ELECTRIC HOT WATER HEATER---REPLACE ???

Hi all,
My 80 gallon electric hot water heater's lower heating element has burned out for the second time. It burned out about 8 years ago, and I replaced it then. The heater is about 18 years old now. I have well water, which is very hard and has a lot of calcium and lime in it. When I replaced that element 8 years ago, I looked into the heater thru the element hole and the bottom of the tank was packed with chunks of lime & calcuim. I vacuumed out as much as I could with my shop vac, but I would say that there was still about 3-4 inches of the stuff still in there. Now, it's 8 years later, and I would guess that the chunks probably are now above the element hole. I am also very leery about opening the drain valve (it's a plastic one), as I'm afraid if a piece of those chunks gets into the valve, I might not be able to close it. I'm also afraid that if I open it, nothing will come out due to the calcium and lime blocking the drain passageway. If I remember correctly, it took about 2 hours for it to drain 8 years ago.
Should I try to replace the element, or should I replace the heater ???
RON =======================================================Remove the ZZZ from my E-mail address to send me E-mail.
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On Jan 3, 11:55 am, snipped-for-privacy@optonline.net (Ron in NY) wrote:

Replace the heater. You got 18 years out of it and for the cost of a new one, it's not worth screwing around.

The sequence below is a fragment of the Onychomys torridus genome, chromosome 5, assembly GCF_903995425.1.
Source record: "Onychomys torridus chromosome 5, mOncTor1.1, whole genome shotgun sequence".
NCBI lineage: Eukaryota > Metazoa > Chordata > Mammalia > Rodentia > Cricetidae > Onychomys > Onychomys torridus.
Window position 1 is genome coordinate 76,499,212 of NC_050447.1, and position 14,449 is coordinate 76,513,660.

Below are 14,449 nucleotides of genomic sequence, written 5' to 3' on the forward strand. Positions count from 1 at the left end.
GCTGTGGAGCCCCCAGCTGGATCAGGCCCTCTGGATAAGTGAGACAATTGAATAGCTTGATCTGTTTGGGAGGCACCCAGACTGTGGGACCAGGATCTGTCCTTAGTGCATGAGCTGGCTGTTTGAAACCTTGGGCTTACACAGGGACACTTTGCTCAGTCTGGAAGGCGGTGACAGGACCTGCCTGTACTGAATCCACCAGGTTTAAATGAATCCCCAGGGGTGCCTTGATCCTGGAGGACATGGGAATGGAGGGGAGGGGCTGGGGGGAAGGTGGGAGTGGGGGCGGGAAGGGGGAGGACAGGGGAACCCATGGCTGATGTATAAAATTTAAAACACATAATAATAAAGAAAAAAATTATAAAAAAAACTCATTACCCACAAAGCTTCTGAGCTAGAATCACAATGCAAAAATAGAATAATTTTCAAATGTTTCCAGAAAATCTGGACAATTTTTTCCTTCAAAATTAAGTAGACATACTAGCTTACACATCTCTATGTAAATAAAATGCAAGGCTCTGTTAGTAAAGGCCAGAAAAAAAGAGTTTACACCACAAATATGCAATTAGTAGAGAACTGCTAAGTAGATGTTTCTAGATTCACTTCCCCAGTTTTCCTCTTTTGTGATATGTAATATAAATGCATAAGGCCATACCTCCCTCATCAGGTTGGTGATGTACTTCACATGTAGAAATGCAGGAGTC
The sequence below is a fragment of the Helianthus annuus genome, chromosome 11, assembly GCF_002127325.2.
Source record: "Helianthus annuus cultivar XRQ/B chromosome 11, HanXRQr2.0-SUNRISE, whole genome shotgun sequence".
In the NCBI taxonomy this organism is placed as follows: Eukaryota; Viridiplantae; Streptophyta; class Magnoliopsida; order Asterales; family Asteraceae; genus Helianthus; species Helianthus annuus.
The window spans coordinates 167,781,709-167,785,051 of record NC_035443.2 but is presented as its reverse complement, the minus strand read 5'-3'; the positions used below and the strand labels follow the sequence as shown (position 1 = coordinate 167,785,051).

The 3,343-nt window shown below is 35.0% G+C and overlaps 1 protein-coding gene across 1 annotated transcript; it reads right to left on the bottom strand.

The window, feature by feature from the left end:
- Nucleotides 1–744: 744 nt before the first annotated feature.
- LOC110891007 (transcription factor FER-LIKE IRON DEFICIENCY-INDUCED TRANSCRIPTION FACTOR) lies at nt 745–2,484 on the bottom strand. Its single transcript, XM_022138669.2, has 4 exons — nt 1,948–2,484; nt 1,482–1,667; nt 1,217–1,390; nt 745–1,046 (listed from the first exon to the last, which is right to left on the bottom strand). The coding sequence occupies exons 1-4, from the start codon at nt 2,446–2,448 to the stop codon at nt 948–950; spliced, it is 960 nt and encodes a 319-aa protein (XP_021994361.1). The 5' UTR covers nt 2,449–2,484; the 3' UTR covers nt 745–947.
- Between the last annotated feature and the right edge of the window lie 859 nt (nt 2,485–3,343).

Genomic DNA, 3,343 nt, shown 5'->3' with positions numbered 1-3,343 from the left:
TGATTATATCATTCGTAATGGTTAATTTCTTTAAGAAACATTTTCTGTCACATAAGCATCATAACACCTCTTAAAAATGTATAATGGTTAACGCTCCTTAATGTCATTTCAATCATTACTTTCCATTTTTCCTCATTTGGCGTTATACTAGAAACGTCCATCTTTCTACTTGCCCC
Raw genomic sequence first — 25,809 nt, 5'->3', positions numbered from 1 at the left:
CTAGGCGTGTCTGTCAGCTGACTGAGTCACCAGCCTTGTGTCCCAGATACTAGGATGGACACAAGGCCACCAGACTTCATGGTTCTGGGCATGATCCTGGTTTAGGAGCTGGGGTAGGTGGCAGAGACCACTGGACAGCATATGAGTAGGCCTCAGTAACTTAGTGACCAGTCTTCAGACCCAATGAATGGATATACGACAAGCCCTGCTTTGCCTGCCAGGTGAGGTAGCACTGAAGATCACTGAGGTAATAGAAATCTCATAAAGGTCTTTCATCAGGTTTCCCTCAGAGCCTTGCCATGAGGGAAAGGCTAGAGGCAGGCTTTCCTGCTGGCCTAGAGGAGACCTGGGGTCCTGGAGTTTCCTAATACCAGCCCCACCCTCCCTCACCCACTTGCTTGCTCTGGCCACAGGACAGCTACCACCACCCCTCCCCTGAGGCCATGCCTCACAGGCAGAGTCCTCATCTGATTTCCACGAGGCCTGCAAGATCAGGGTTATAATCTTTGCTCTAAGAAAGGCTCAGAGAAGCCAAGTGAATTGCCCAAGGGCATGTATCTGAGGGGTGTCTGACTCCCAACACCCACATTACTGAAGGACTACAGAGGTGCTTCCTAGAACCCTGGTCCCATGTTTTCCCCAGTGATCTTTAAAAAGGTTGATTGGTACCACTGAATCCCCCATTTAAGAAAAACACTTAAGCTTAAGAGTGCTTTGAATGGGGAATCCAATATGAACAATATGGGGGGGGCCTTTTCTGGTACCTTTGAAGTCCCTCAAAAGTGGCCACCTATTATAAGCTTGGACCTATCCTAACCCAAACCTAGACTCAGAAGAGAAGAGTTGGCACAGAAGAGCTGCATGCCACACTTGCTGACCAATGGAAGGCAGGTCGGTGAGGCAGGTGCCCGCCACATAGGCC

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On 01/03/09 12:22 pm snipped-for-privacy@optonline.net wrote:

And it sounds as though the OP should consider installing a water softener too.
Perce
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On Jan 3, 8:55 am, snipped-for-privacy@optonline.net (Ron in NY) wrote:

Ron-
You could futz around with the old w/h ....the type of water chemistry you have lends itself to very long w/h life.
You have LOTS of sediment at this point, you could dissolve it with an industrial scale remover.
BUT at what cost? Your time & the chemicals to de-scale. PLUS the chance of subsequent failure.
Depending on where the w/h is and where the water from a leak goes, I might try to extend its life. My guess is that by cleaning it up you might get another 6 or 8 years. That plastic drain valve can be replaced with another style.
Given your water chemistry, expelling water / sediment on a more frequent basis would help extend the life of a new unit.
How lucky do you feel? Would you rather replace the w/h on your schedule or at the time of a random failure?
cheers Bob
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BobK207 wrote:

If you really have that much sediment... replacement is probably your best option.
You say you have a plastic drain valve. I agree that it probably will not close. If you want to try to salvage this water heater you need to replace that plastic spigot with a brass ball valve, period. Otherwise you are looking at replacement. Alternately you could just get a brass cap for a garden hose fitting and use that to cap off the spigot after you open it.
Have you ever inspected the anode? That will tell you how much life is left in the tank itself (in terms of corrosion, at least)
nate
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a brand new heater will save energy, with better insulation etc..
I would rather replace on my schedule than when it starts leaking.
christmas eve snowstorm with house guests coming:(
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If your budget can withstand the shock, I'd go for the heater. Install a full flow ball valve on the drain of the new WH, and use the drain twice a year, at least.
When I replaced my W.H., it was late in January, and sixteen inches snow on the ground. My WH is in a cabinet, outside my trailer, so I didn't do any of that fancy stuff.
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